3 things you can do right now about the humanitarian crisis in Aleppo

Eastern Aleppo has experienced rampant violence since the Syrian conflict began in 2012. It has been largely deserted because of daily impending airstrikes, but those that have been unable to escape are now caught in unparalleled levels of fighting between Syrian rebel and government forces.

The United Nations reported at least 82 execution style killings of civilians. The remaining citizens of Aleppo are tweeting for their lives.

Here’s what you can do in response:

1) Urgent Action Fund has made and will continue to make grants to support the evacuation and security of Syrian women human rights defenders. Such women are lawyers who worked on domestic violence issues and have been particularly targeted by rebel and government forces alike. Continue to support our work so we can continue to evacuate and keep Syrian women, children, and their advocates safe.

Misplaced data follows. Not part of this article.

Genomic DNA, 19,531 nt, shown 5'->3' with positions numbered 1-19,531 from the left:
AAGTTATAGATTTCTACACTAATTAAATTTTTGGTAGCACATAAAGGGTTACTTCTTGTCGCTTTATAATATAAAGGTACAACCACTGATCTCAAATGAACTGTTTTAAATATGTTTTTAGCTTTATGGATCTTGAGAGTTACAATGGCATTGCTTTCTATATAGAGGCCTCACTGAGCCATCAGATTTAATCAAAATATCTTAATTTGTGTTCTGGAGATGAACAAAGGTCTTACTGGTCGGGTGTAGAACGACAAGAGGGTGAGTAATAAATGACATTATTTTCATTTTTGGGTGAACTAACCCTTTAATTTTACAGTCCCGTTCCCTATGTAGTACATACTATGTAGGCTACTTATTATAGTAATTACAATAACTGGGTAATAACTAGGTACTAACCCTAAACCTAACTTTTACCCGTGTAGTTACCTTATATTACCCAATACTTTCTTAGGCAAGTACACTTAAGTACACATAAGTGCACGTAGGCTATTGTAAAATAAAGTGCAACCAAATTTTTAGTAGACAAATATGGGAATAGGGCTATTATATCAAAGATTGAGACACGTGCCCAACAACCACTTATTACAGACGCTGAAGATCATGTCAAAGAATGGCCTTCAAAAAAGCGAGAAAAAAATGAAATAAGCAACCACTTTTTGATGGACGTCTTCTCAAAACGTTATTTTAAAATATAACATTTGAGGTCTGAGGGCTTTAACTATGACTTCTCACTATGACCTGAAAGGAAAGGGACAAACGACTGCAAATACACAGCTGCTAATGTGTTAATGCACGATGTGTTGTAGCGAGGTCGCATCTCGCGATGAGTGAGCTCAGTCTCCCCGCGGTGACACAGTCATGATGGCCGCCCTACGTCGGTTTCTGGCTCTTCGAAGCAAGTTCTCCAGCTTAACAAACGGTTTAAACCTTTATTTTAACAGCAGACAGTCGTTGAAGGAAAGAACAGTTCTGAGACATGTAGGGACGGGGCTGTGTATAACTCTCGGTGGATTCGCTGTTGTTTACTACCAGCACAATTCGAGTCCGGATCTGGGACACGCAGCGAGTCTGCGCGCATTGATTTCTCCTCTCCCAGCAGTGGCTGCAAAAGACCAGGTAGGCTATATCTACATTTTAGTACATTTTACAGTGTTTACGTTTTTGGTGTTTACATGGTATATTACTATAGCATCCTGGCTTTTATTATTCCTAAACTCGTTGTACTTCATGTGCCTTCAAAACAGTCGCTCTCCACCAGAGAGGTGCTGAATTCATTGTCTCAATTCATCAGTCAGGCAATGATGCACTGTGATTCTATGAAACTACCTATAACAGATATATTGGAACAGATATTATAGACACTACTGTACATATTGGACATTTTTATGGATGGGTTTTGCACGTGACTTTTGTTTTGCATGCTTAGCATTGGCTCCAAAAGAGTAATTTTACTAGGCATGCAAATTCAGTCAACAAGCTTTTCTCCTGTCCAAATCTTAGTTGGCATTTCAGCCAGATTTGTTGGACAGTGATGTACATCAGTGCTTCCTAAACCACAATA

2) A humanitarian response is also needed in times of such crisis. The International Rescue Committee has provided humanitarian support to over 1.4 million people, primarily children, in Syria. David Millbrand, IRC President & CEO released a statement earlier today declaring: “Eastern Aleppo a bloody graveyard for thousands of innocent people and for the death of respect for international law and the rules of war.”

3) If you are currently residing in the US or are a US citizen you can also engage with our domestic government in two ways. First, write to your representatives in Washington DC and ask them to set aside US aid for victims of the conflict in Syria. Second, advisors to UAF involved in Syrian Human Rights work advise that you call the Syrian Mission to the United Nations in New York and tell them you are concerned about grave violations of the Geneva Conventions being committed in Aleppo and you will not stop paying attention and demanding accountability. Demand they adopt the UN plan for the evacuation of civilians. The Syrian Mission number is +12126611313.

Syrian Mission is not always prepared to accept these messages if people are in meetings. Tell them would like to leave a message for whomever is responsible for responding to such issues, and reiterate that you expect the Mission to be taking tally of the kinds of messages they are receiving on this issue.